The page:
shared with beamed data links, thus enabling ...
Ahead of the Slovak International Air Fest (SIAF Airshow), General Babiak, Chief of the Slovak
AF, hosted a conference for the Air Chiefs from V4, Austria and Sweden.
Air Chiefs got the opportunity to see a very happy host after he stepped out
from the Gripen Simulator.
During the weekend, more than 100,000 people could
see, among other things, a Gripen display performed by Captain Holm from F7
The crowds at the Simulator were long with people queueing from early
morning to closing time.
Top: Chief of Slovakian Airforce, General Martin Babiak in the Gripen simulator at SIAF 2012 in Sliac, Slovakia.
Bottom: Chief of Slovakian Airforce, General Martin Babiak with Swedish Chief of Staff Michael Bydén and Saab representative Robert Björklund.
The final four Gripens purchased by South Africa would be
delivered in mid September, says a news report inSAAF,
the unofficial website on the South African Air Force.
South Africa had purchased nine dual seat and seventeen
single-seat aircraft from Sweden in 2008 out of which all the dual seat Gripens
and 13 single seat Gripens have already been delivered.
The final four aircraft were retained in Sweden to take part
in Exercise Lion Effort in May this year. The aircrafts were towed by road from
Kungsängens airport to the port of Norrköping on August 29.
They were loaded on the Aarchangelgracht cargo
ship at the Norrkoping port. The ship is due to arrive in Table Bay Harbour,
Cape Town in mid-September, from where the aircraft will be towed to the nearby
Ysterplaat airforce base.
Swedish Air Force Gripens from the F 17 are currently taking part in the international exercise Nordic Air Meet in Norrland, reports Kent Löving in the Swedish Armed Forces websiteForsvarsmakten.
The exercise scenario involves a UN mandated force peace / ceasefire to primarily protect civilians, similar to the operation carried out in Libya last summer in which Sweden took part to maintain a no-fly zone, ensure an arms embargo and protect civilians.
The Nordic Air Meet (Noam), which runs from August 27 to September 7 involves UK, USA, Switzerland, Finland, Denmark and Sweden.
There are almost a 1000 participants and a total of 69 aircraft including combat aircraft, refueling aircraft and fighter aircraft. Of these, up to 54 planes are in the air at the same time.
The bases used are Kallax in Luleå and Vidsel base in Sweden and Rovaniemi and Halli, Finland.Photo courtesy:Kent Löving-Försvarsmakten
Czech Gripens have started their mission to protect the three Baltic
countries’ airspace: Estonia, Latvia and Lithuania, says a news report in the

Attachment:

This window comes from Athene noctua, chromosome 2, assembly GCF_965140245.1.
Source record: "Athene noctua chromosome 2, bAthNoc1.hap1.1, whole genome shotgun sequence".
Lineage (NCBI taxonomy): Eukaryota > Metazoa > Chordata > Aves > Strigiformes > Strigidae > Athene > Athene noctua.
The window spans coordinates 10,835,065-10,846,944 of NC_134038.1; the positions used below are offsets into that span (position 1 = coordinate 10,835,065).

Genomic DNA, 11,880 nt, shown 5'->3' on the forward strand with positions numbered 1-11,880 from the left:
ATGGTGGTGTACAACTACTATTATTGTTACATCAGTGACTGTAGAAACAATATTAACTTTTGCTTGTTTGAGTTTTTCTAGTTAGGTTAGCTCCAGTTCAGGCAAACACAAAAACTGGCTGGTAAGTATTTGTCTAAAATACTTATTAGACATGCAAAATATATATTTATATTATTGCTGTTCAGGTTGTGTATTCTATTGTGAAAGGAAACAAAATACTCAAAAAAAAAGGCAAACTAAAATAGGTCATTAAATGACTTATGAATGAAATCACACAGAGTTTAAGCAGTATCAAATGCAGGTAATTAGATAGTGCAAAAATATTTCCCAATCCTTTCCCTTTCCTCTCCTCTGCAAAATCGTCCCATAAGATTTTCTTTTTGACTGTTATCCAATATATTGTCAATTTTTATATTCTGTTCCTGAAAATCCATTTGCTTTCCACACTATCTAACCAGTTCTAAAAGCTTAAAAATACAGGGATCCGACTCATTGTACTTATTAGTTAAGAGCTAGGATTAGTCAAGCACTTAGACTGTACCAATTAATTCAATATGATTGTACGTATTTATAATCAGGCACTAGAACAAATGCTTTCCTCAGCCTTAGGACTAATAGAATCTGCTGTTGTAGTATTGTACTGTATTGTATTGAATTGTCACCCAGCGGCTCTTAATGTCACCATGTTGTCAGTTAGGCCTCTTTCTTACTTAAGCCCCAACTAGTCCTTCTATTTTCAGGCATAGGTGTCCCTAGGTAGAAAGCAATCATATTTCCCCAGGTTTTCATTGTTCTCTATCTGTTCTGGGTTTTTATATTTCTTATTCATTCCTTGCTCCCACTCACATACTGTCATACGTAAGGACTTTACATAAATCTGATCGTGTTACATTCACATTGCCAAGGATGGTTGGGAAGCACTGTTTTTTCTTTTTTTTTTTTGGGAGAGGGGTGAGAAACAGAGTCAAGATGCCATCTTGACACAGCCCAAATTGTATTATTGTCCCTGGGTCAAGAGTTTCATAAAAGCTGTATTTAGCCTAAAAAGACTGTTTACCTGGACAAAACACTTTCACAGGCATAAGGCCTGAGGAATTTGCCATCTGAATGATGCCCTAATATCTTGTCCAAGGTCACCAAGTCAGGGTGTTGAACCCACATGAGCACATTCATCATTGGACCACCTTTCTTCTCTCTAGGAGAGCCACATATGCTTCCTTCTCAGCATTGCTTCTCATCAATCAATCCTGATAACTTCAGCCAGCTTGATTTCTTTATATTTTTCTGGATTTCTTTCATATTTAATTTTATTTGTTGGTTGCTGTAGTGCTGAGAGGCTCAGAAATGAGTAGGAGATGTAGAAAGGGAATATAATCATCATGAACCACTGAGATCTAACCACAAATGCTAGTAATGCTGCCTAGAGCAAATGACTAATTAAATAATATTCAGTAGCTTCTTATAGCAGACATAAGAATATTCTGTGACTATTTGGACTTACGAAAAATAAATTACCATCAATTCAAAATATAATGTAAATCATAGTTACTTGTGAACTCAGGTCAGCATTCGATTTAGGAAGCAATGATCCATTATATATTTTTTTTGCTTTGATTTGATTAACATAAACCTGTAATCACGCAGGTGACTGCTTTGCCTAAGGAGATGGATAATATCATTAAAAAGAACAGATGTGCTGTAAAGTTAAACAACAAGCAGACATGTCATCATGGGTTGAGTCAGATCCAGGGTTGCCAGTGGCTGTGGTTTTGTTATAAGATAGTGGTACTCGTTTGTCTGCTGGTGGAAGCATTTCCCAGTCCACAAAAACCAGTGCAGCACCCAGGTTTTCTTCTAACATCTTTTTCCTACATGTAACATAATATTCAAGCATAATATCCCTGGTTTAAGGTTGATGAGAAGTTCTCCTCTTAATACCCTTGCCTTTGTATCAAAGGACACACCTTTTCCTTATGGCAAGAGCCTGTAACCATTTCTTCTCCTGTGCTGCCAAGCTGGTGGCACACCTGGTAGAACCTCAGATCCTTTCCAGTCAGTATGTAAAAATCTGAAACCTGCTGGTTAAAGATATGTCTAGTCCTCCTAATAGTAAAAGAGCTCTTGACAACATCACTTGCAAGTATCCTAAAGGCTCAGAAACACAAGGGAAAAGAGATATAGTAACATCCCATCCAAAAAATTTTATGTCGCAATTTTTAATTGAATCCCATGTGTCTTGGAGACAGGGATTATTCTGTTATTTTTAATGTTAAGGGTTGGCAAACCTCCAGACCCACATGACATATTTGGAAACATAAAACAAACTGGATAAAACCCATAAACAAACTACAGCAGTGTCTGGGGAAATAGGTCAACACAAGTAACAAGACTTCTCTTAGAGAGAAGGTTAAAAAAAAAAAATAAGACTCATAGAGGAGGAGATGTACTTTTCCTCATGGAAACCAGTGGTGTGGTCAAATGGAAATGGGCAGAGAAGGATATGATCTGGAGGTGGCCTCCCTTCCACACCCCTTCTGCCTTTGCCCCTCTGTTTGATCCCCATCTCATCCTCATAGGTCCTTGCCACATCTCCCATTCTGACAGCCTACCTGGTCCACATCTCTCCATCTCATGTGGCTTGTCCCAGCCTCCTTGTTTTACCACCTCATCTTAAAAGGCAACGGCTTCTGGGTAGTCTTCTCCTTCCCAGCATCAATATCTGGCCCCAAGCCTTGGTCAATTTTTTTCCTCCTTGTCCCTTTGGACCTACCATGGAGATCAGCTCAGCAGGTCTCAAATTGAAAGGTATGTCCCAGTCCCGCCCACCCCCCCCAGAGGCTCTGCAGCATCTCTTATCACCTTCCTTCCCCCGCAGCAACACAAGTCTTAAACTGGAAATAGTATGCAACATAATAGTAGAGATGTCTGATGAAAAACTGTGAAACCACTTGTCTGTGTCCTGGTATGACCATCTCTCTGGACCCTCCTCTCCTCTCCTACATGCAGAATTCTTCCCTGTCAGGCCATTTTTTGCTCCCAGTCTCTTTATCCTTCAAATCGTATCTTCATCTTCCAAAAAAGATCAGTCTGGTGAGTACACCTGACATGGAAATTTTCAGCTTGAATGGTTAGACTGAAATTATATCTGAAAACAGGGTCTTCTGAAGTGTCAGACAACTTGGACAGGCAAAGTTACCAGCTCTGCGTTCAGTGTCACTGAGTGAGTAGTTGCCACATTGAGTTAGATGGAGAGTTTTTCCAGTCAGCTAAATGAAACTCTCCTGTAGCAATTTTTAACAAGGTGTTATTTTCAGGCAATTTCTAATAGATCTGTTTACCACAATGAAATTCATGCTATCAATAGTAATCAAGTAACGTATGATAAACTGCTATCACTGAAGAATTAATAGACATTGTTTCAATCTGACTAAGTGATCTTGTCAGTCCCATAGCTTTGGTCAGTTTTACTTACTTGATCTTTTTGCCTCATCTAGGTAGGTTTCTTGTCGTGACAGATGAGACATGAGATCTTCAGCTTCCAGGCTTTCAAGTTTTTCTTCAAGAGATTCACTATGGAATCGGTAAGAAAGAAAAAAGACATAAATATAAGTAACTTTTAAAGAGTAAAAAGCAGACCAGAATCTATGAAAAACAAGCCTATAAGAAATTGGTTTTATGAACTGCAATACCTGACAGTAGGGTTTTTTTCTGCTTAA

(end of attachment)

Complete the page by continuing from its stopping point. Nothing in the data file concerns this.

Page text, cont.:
Czech DailyCeske Noviny.
At a ceremony at the Siauliai military base recently, Czech
Defence Minister Alexandr Vondra said, “Airspace protection is a sensitive task.”
For this mission based in Siauliai, a group of over 60
trained personnel, headed by Petr Lanci have been appointed. This group would
also train members of a military command centre in Karmelava, Lithuania, and
take part in NATO air forces´ exercises in the region.
The Czechs have been appointed for the task until January 4,
2013, after which they will be replaced by the Danish air force with F-16
On Friday 24 August 2012, the Swedish Defence and Security Export Agency, FXM, and its Swiss
uisse, signed a framework agreement on Switzerland’s procurement of 22 JAS 39 Gripen
aircraft, says aFXM news statement.
This framework agreement will now form the basis of political decisions, both in Switzerland and Sweden.
“We are pleased to have reached this agreement, which will greatly benefit both countries’ defence. A partnership with Switzerland will give cost efficiency and enable, among other things, joint training,” says FXM Director-General Ulf Hammarström.
Joakim Wallin, Market Director of FXM and Ulf Hammarström, Director-General of FXM, at the press meeting where the framework agreement was presented. Photo: FXM
It was on 30 November last year that Switzerland announced that it had chosen Gripen as part of its future air defence. The choice was made on the basis of a tender from Saab, but in connection with the decision, the Swiss Government contacted its Swedish counterpart to look at the possibilities of joint procurement. Since then, authorised by the Swedish Government, FXM has been talking with Switzerland to find the best solution for both countries with regard to the capabilities and technical contents of the aircraft, as well as delivery times and costs. FXM has undertaken this work in close cooperation with the Swedish Armed Forces and the Defence Materiel Administration.
On 29 June this year, Minister for Defence Karin Enström was in Switzerland to sign a declaration of intent that included ...